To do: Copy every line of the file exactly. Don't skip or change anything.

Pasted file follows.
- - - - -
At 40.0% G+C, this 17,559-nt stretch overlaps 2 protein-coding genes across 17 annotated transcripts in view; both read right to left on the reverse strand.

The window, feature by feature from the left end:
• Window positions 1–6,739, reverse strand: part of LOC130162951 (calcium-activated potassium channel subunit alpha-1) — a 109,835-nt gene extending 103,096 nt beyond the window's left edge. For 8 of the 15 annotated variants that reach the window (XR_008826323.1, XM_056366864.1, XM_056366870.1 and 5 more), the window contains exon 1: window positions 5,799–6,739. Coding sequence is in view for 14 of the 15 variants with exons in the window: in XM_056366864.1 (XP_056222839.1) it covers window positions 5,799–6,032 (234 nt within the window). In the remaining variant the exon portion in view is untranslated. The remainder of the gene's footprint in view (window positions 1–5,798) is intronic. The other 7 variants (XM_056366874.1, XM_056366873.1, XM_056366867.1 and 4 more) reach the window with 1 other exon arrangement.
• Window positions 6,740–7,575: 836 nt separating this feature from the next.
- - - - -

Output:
At 40.0% G+C, this 17,559-nt stretch overlaps 2 protein-coding genes across 17 annotated transcripts in view; both read right to left on the reverse strand.

The window, feature by feature from the left end:
• Window positions 1–6,739, reverse strand: part of LOC130162951 (calcium-activated potassium channel subunit alpha-1) — a 109,835-nt gene extending 103,096 nt beyond the window's left edge. For 8 of the 15 annotated variants that reach the window (XR_008826323.1, XM_056366864.1, XM_056366870.1 and 5 more), the window contains exon 1: window positions 5,799–6,739. Coding sequence is in view for 14 of the 15 variants with exons in the window: in XM_056366864.1 (XP_056222839.1) it covers window positions 5,799–6,032 (234 nt within the window). In the remaining variant the exon portion in view is untranslated. The remainder of the gene's footprint in view (window positions 1–5,798) is intronic. The other 7 variants (XM_056366874.1, XM_056366873.1, XM_056366867.1 and 4 more) reach the window with 1 other exon arrangement.
• Window positions 6,740–7,575: 836 nt separating this feature from the next.